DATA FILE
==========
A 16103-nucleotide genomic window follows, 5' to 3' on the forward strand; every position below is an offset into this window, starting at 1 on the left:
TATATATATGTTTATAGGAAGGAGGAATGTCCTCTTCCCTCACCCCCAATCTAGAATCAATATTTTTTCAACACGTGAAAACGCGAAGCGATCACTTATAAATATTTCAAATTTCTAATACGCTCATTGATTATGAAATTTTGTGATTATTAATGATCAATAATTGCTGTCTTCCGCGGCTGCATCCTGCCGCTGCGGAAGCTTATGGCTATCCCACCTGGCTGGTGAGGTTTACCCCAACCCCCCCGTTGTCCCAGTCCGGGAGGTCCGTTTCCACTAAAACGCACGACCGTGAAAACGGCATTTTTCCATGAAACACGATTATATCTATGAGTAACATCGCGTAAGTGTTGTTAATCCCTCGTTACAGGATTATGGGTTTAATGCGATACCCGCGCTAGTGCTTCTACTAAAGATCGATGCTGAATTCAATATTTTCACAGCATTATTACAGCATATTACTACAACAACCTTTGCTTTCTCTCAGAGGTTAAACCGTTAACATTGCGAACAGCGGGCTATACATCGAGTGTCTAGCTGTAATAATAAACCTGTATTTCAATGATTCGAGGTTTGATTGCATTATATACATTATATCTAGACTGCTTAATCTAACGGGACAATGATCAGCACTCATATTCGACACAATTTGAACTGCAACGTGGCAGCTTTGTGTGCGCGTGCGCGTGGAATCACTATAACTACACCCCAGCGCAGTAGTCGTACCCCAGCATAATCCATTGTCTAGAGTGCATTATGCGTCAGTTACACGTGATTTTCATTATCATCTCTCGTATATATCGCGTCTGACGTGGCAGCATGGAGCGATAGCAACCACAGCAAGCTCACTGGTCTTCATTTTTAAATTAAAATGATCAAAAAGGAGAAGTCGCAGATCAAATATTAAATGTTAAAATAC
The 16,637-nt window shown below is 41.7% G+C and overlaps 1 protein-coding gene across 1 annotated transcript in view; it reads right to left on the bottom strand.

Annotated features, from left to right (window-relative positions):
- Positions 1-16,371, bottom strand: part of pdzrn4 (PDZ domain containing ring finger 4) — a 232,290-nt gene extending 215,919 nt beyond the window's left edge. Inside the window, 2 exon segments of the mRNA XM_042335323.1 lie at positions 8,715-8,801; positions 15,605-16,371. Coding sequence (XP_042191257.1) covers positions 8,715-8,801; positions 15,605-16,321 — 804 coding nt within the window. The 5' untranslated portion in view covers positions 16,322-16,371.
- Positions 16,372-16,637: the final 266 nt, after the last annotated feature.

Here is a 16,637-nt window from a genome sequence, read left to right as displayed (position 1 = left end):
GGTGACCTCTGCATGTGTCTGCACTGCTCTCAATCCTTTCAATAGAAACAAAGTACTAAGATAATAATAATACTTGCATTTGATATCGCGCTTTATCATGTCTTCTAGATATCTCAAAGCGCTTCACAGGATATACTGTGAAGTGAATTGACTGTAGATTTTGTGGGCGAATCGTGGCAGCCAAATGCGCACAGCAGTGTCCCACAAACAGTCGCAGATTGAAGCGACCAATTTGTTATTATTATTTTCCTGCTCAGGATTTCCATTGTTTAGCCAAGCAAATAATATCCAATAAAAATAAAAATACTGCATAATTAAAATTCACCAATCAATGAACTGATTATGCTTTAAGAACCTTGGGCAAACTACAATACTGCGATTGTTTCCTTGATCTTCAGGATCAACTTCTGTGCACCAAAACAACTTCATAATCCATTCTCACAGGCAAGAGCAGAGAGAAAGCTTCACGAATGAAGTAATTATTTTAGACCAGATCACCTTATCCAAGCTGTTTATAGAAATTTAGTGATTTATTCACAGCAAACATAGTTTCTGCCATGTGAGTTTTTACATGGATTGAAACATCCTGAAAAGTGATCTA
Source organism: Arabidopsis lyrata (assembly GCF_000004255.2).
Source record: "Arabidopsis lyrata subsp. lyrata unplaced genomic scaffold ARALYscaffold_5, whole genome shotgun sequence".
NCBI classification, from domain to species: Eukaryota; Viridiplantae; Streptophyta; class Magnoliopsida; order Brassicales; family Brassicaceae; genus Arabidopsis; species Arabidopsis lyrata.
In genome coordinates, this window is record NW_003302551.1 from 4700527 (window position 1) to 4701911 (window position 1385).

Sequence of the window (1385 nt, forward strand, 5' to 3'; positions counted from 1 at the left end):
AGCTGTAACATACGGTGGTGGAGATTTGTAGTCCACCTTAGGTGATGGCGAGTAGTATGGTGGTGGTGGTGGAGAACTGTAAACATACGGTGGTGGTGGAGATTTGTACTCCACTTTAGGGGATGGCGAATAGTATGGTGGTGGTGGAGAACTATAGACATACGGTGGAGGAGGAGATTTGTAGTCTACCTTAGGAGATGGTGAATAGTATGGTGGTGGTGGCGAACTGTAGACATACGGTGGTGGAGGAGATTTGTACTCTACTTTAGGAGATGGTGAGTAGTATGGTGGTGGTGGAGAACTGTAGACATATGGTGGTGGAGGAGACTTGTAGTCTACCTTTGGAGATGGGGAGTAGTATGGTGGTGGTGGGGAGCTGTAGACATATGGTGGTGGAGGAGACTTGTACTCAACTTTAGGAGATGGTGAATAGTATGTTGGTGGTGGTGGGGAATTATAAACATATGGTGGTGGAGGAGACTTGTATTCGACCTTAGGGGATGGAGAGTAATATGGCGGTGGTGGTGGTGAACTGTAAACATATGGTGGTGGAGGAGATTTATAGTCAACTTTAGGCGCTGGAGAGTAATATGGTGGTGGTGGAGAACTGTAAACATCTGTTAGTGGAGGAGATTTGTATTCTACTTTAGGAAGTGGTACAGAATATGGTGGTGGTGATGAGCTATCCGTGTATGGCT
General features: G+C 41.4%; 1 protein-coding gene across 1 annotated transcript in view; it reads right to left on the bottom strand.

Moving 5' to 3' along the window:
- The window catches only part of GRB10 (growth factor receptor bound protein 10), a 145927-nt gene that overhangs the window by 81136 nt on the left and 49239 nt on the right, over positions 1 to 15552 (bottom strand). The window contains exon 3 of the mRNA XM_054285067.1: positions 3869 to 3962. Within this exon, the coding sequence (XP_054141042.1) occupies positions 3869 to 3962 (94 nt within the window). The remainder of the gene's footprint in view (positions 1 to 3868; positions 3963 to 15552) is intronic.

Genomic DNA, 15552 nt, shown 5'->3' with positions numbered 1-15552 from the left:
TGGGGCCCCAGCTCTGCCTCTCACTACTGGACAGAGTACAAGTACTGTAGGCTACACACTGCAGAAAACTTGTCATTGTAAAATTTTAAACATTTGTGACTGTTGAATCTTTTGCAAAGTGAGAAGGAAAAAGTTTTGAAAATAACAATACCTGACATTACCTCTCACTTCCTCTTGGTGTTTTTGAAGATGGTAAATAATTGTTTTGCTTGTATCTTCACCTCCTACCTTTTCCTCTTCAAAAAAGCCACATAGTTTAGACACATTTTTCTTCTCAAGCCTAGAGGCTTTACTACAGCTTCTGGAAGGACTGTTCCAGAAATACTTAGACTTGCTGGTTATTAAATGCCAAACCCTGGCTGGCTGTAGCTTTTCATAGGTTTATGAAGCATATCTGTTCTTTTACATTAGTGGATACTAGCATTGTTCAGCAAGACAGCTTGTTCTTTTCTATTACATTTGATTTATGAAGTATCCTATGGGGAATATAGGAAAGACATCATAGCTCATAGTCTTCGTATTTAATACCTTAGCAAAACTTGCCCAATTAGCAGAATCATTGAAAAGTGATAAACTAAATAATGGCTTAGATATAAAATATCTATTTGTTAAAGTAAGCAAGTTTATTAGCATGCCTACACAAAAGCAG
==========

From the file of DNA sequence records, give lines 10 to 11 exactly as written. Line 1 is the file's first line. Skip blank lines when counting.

Source record: "Arabidopsis lyrata subsp. lyrata unplaced genomic scaffold ARALYscaffold_5, whole genome shotgun sequence".
NCBI classification, from domain to species: Eukaryota; Viridiplantae; Streptophyta; class Magnoliopsida; order Brassicales; family Brassicaceae; genus Arabidopsis; species Arabidopsis lyrata.